Try strolling across the tracks to a place that rebuilt after a fire in the same location it has occupied since 1982 and find no lines, a great burger that is not overpriced (with a side included, imagine that), a great draft beer and drink selection, free parking, and a lot of neighborhood locals having a great time.

      • Peripatetian

        Would you mind listing an address or parcel ID that illustrates your example of building valuation and school tax return and that we can find through a search at

        • Geoff

          Let’s use an older apartment building downtown – Ice House Lofts (105 Sycamore Place) – this is the newest one that was fully operational when the last tax bill came out.

          According to the DeKalb Co. tax site they paid $146K in city taxes in 2014 on a building valued at $8.5 million (again, the new apt. buildings will be worth more because they’re new). Based on information at the link you sent, about 66% of those taxes goes to the schools. So they are paying roughly $100K in school taxes every year. (This all occurs on 1.6 acres of land, mind you; that is using land efficiently!) So if the school spends $10K on each student there would need to be over 10 students in that building for it to be a “net loser.” There are not 10 students in that building. See the city’s response to these questions posted on Decatur Metro today.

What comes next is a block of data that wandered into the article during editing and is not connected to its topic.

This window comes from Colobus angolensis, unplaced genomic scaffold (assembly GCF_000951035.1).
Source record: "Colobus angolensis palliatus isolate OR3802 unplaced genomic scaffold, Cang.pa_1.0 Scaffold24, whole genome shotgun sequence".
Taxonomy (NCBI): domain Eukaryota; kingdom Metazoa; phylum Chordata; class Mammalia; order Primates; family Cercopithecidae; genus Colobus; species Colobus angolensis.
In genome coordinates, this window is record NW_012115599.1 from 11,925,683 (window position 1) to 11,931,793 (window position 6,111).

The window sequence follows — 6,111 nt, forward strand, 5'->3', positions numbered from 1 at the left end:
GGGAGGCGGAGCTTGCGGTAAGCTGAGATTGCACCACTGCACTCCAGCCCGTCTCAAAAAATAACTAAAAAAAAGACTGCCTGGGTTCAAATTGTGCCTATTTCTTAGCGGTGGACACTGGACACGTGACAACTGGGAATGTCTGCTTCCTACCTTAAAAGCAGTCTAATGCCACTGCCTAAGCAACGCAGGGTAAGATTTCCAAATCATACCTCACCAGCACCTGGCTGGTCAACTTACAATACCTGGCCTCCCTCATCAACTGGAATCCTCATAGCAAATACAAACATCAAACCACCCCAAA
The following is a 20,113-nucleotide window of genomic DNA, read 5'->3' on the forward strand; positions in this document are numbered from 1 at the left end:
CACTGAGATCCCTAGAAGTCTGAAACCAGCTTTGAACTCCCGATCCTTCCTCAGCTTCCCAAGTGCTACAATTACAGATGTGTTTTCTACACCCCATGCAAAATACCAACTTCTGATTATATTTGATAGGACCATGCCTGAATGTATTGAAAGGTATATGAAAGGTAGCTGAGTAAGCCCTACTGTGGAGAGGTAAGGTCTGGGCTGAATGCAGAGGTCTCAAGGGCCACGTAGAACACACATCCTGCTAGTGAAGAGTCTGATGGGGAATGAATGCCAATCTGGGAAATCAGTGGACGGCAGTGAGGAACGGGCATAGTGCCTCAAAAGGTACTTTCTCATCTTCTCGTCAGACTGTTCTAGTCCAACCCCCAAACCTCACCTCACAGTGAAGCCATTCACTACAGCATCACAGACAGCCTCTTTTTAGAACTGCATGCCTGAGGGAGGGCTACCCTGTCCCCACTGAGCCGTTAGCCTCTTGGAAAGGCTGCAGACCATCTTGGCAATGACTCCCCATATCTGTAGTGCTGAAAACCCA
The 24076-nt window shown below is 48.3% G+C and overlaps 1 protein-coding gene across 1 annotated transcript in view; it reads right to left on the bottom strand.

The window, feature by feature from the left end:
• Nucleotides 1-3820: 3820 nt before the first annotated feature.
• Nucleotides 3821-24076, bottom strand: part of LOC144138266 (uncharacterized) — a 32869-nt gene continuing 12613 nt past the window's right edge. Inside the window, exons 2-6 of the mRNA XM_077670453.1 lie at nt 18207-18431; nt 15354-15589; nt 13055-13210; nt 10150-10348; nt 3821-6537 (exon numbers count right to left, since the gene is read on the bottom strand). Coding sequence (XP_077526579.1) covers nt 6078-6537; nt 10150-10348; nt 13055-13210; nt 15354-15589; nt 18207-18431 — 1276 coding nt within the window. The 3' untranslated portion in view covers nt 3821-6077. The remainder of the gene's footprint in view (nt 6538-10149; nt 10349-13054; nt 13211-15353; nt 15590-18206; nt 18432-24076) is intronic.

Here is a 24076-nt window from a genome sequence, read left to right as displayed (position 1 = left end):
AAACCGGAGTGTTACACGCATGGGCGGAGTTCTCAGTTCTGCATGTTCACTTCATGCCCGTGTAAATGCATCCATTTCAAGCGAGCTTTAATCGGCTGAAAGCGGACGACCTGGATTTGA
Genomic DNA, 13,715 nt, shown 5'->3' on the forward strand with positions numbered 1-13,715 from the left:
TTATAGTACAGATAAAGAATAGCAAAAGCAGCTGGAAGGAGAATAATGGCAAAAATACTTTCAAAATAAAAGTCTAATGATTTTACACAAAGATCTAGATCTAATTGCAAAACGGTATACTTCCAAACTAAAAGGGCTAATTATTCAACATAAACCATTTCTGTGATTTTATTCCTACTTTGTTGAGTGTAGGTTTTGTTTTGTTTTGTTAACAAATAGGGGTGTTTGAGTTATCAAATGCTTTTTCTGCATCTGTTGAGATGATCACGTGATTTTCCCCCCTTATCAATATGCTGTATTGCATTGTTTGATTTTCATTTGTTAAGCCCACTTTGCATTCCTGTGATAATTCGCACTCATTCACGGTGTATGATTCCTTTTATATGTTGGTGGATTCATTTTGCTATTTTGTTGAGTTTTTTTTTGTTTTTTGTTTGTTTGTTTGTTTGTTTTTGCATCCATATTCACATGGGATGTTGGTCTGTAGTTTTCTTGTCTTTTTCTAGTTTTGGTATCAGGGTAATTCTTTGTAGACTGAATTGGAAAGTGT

(You have to use the county tax website to see the full picture of how a property’s taxes are collected and distributed. I’m happy to admit that this analysis could be improved if you have ideas).

  • Cities Are Bad

    They are talking about this on the DeKalb strong page and how cities are bad. The county will lose so much money if the new cities form. That translates into so many jobs. DeKalb police will need to rethink its position in the county and how it handles a 20 million dollar loss of money. These cities disrupt our way of life and bring an unwelcome element of different kinds of people into our stable enviroment. We need DeKalb County kept as it is so the large houses will not come and all of the jones families surround us and heaven forbid the wife wants a large house like they have. We just don’t need that crap around here. Vote no against the cities. They don’t do anything good except bring in immigrants and foreigners. Keep DeKalb Strong and contribute on the website. Those that want the cities have more money then we do.

    • Anna Dexter

      “They don’t do anything good except bring in immigrants and foreigners.” Good to know what DeKalb Strong is really all about.

  • Marty

    Also, if large numbers of apartments downtown are not a burden on schools, why did every city commissioner express concern with the increased number of apartments proposed at Callaway?

    • Geoff

      Good question. You’d have to ask them.